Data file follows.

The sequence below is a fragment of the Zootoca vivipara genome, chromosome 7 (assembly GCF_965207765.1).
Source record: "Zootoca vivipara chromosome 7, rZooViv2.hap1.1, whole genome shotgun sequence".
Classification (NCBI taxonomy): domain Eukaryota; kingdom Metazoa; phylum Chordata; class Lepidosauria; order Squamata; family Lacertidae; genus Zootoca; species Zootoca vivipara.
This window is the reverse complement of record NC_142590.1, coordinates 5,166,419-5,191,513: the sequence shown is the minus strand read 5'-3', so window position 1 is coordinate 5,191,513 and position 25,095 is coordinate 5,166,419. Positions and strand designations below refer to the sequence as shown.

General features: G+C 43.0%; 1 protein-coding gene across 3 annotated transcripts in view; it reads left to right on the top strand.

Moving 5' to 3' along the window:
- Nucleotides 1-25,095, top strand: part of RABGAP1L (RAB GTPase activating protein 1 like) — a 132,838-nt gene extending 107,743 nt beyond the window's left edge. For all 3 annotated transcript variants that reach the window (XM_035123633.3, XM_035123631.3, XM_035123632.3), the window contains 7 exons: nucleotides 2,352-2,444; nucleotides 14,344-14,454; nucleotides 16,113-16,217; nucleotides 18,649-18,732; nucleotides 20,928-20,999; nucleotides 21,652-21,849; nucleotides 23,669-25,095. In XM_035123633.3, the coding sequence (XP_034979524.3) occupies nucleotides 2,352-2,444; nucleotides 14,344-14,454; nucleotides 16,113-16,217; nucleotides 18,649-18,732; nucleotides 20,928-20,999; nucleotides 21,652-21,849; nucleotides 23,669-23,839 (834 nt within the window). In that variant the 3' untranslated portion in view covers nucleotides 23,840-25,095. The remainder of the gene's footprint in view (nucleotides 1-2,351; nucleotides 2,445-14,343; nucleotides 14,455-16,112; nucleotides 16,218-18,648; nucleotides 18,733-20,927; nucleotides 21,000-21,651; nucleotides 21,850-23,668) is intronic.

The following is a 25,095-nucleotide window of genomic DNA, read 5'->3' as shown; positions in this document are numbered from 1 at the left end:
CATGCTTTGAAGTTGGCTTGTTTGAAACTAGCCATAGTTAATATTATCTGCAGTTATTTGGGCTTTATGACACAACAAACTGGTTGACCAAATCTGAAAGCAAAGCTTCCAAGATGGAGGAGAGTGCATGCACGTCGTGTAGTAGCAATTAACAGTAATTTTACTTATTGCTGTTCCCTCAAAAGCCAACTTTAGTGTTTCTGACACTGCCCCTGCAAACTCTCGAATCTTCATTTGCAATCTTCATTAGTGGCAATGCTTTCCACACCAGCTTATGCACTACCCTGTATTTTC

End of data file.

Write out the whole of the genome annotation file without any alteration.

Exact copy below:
The sequence below is a fragment of the Zootoca vivipara genome, chromosome 7 (assembly GCF_965207765.1).
Source record: "Zootoca vivipara chromosome 7, rZooViv2.hap1.1, whole genome shotgun sequence".
Classification (NCBI taxonomy): domain Eukaryota; kingdom Metazoa; phylum Chordata; class Lepidosauria; order Squamata; family Lacertidae; genus Zootoca; species Zootoca vivipara.
This window is the reverse complement of record NC_142590.1, coordinates 5,166,419-5,191,513: the sequence shown is the minus strand read 5'-3', so window position 1 is coordinate 5,191,513 and position 25,095 is coordinate 5,166,419. Positions and strand designations below refer to the sequence as shown.

General features: G+C 43.0%; 1 protein-coding gene across 3 annotated transcripts in view; it reads left to right on the top strand.

Moving 5' to 3' along the window:
- Nucleotides 1-25,095, top strand: part of RABGAP1L (RAB GTPase activating protein 1 like) — a 132,838-nt gene extending 107,743 nt beyond the window's left edge. For all 3 annotated transcript variants that reach the window (XM_035123633.3, XM_035123631.3, XM_035123632.3), the window contains 7 exons: nucleotides 2,352-2,444; nucleotides 14,344-14,454; nucleotides 16,113-16,217; nucleotides 18,649-18,732; nucleotides 20,928-20,999; nucleotides 21,652-21,849; nucleotides 23,669-25,095. In XM_035123633.3, the coding sequence (XP_034979524.3) occupies nucleotides 2,352-2,444; nucleotides 14,344-14,454; nucleotides 16,113-16,217; nucleotides 18,649-18,732; nucleotides 20,928-20,999; nucleotides 21,652-21,849; nucleotides 23,669-23,839 (834 nt within the window). In that variant the 3' untranslated portion in view covers nucleotides 23,840-25,095. The remainder of the gene's footprint in view (nucleotides 1-2,351; nucleotides 2,445-14,343; nucleotides 14,455-16,112; nucleotides 16,218-18,648; nucleotides 18,733-20,927; nucleotides 21,000-21,651; nucleotides 21,850-23,668) is intronic.

The following is a 25,095-nucleotide window of genomic DNA, read 5'->3' as shown; positions in this document are numbered from 1 at the left end:
CATGCTTTGAAGTTGGCTTGTTTGAAACTAGCCATAGTTAATATTATCTGCAGTTATTTGGGCTTTATGACACAACAAACTGGTTGACCAAATCTGAAAGCAAAGCTTCCAAGATGGAGGAGAGTGCATGCACGTCGTGTAGTAGCAATTAACAGTAATTTTACTTATTGCTGTTCCCTCAAAAGCCAACTTTAGTGTTTCTGACACTGCCCCTGCAAACTCTCGAATCTTCATTTGCAATCTTCATTAGTGGCAATGCTTTCCACACCAGCTTATGCACTACCCTGTATTTTC